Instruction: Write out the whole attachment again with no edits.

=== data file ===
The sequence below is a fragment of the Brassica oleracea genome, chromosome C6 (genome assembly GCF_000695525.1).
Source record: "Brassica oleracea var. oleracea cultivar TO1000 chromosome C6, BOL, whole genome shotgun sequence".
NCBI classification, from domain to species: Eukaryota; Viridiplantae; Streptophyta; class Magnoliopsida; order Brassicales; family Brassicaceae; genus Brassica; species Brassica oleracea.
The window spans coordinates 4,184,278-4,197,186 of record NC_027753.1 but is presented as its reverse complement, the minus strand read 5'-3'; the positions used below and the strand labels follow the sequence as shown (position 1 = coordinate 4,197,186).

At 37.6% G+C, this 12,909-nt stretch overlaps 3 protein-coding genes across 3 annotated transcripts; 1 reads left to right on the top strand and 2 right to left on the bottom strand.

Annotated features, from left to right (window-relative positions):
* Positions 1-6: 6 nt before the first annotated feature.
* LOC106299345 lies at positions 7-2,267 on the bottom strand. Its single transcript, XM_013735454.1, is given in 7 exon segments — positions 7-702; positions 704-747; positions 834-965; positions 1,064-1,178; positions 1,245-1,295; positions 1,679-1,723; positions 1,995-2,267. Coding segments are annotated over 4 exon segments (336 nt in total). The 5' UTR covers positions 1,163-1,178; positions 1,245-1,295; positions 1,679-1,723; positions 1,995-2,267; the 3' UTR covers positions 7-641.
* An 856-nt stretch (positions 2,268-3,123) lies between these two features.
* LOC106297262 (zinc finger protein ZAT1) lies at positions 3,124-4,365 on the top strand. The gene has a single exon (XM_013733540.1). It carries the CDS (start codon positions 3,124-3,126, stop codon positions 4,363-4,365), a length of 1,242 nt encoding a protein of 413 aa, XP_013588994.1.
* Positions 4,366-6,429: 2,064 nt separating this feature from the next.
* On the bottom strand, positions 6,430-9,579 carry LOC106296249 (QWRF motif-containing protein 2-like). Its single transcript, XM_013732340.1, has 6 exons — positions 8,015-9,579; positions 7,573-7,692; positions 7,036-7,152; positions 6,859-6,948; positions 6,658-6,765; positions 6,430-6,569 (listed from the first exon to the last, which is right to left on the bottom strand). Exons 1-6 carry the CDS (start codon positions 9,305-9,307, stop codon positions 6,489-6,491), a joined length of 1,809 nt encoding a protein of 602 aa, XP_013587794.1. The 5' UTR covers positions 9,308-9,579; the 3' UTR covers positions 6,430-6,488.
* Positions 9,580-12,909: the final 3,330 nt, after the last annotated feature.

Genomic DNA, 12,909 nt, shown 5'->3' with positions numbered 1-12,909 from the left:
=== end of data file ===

The sequence below is a fragment of the Brassica oleracea genome, chromosome C6 (genome assembly GCF_000695525.1).
Source record: "Brassica oleracea var. oleracea cultivar TO1000 chromosome C6, BOL, whole genome shotgun sequence".
NCBI classification, from domain to species: Eukaryota; Viridiplantae; Streptophyta; class Magnoliopsida; order Brassicales; family Brassicaceae; genus Brassica; species Brassica oleracea.
The window spans coordinates 4,184,278-4,197,186 of record NC_027753.1 but is presented as its reverse complement, the minus strand read 5'-3'; the positions used below and the strand labels follow the sequence as shown (position 1 = coordinate 4,197,186).

At 37.6% G+C, this 12,909-nt stretch overlaps 3 protein-coding genes across 3 annotated transcripts; 1 reads left to right on the top strand and 2 right to left on the bottom strand.

Annotated features, from left to right (window-relative positions):
* Positions 1-6: 6 nt before the first annotated feature.
* LOC106299345 lies at positions 7-2,267 on the bottom strand. Its single transcript, XM_013735454.1, is given in 7 exon segments — positions 7-702; positions 704-747; positions 834-965; positions 1,064-1,178; positions 1,245-1,295; positions 1,679-1,723; positions 1,995-2,267. Coding segments are annotated over 4 exon segments (336 nt in total). The 5' UTR covers positions 1,163-1,178; positions 1,245-1,295; positions 1,679-1,723; positions 1,995-2,267; the 3' UTR covers positions 7-641.
* An 856-nt stretch (positions 2,268-3,123) lies between these two features.
* LOC106297262 (zinc finger protein ZAT1) lies at positions 3,124-4,365 on the top strand. The gene has a single exon (XM_013733540.1). It carries the CDS (start codon positions 3,124-3,126, stop codon positions 4,363-4,365), a length of 1,242 nt encoding a protein of 413 aa, XP_013588994.1.
* Positions 4,366-6,429: 2,064 nt separating this feature from the next.
* On the bottom strand, positions 6,430-9,579 carry LOC106296249 (QWRF motif-containing protein 2-like). Its single transcript, XM_013732340.1, has 6 exons — positions 8,015-9,579; positions 7,573-7,692; positions 7,036-7,152; positions 6,859-6,948; positions 6,658-6,765; positions 6,430-6,569 (listed from the first exon to the last, which is right to left on the bottom strand). Exons 1-6 carry the CDS (start codon positions 9,305-9,307, stop codon positions 6,489-6,491), a joined length of 1,809 nt encoding a protein of 602 aa, XP_013587794.1. The 5' UTR covers positions 9,308-9,579; the 3' UTR covers positions 6,430-6,488.
* Positions 9,580-12,909: the final 3,330 nt, after the last annotated feature.

Genomic DNA, 12,909 nt, shown 5'->3' with positions numbered 1-12,909 from the left: